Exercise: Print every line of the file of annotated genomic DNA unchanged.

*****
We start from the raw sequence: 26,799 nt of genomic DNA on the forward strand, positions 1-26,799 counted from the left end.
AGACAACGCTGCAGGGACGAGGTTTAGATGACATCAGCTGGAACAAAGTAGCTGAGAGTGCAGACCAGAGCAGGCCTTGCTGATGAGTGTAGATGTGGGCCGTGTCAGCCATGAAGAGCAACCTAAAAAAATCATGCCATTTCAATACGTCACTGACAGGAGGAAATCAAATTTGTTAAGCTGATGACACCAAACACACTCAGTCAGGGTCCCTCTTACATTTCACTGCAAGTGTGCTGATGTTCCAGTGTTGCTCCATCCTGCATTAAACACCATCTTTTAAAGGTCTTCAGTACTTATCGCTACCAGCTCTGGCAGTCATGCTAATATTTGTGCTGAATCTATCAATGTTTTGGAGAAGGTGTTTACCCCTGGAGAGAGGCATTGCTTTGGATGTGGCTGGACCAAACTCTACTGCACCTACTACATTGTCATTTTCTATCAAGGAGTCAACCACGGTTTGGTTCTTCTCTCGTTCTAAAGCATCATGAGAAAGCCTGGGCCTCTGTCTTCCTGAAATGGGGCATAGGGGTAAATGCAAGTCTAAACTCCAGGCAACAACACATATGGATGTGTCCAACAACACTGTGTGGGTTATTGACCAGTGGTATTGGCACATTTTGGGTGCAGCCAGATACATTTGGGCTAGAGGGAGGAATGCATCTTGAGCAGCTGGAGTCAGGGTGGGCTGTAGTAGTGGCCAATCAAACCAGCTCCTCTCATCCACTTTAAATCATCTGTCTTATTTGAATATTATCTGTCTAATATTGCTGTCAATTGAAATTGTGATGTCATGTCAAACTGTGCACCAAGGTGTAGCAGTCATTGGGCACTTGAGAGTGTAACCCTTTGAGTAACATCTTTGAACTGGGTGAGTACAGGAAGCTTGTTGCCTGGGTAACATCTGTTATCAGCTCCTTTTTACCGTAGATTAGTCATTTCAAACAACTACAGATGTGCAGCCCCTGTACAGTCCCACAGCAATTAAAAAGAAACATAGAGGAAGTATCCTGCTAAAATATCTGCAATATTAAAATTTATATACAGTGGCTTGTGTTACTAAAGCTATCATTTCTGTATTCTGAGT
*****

We start from the raw sequence: 26,799 nt of genomic DNA on the forward strand, positions 1-26,799 counted from the left end.
AGACAACGCTGCAGGGACGAGGTTTAGATGACATCAGCTGGAACAAAGTAGCTGAGAGTGCAGACCAGAGCAGGCCTTGCTGATGAGTGTAGATGTGGGCCGTGTCAGCCATGAAGAGCAACCTAAAAAAATCATGCCATTTCAATACGTCACTGACAGGAGGAAATCAAATTTGTTAAGCTGATGACACCAAACACACTCAGTCAGGGTCCCTCTTACATTTCACTGCAAGTGTGCTGATGTTCCAGTGTTGCTCCATCCTGCATTAAACACCATCTTTTAAAGGTCTTCAGTACTTATCGCTACCAGCTCTGGCAGTCATGCTAATATTTGTGCTGAATCTATCAATGTTTTGGAGAAGGTGTTTACCCCTGGAGAGAGGCATTGCTTTGGATGTGGCTGGACCAAACTCTACTGCACCTACTACATTGTCATTTTCTATCAAGGAGTCAACCACGGTTTGGTTCTTCTCTCGTTCTAAAGCATCATGAGAAAGCCTGGGCCTCTGTCTTCCTGAAATGGGGCATAGGGGTAAATGCAAGTCTAAACTCCAGGCAACAACACATATGGATGTGTCCAACAACACTGTGTGGGTTATTGACCAGTGGTATTGGCACATTTTGGGTGCAGCCAGATACATTTGGGCTAGAGGGAGGAATGCATCTTGAGCAGCTGGAGTCAGGGTGGGCTGTAGTAGTGGCCAATCAAACCAGCTCCTCTCATCCACTTTAAATCATCTGTCTTATTTGAATATTATCTGTCTAATATTGCTGTCAATTGAAATTGTGATGTCATGTCAAACTGTGCACCAAGGTGTAGCAGTCATTGGGCACTTGAGAGTGTAACCCTTTGAGTAACATCTTTGAACTGGGTGAGTACAGGAAGCTTGTTGCCTGGGTAACATCTGTTATCAGCTCCTTTTTACCGTAGATTAGTCATTTCAAACAACTACAGATGTGCAGCCCCTGTACAGTCCCACAGCAATTAAAAAGAAACATAGAGGAAGTATCCTGCTAAAATATCTGCAATATTAAAATTTATATACAGTGGCTTGTGTTACTAAAGCTATCATTTCTGTATTCTGAGT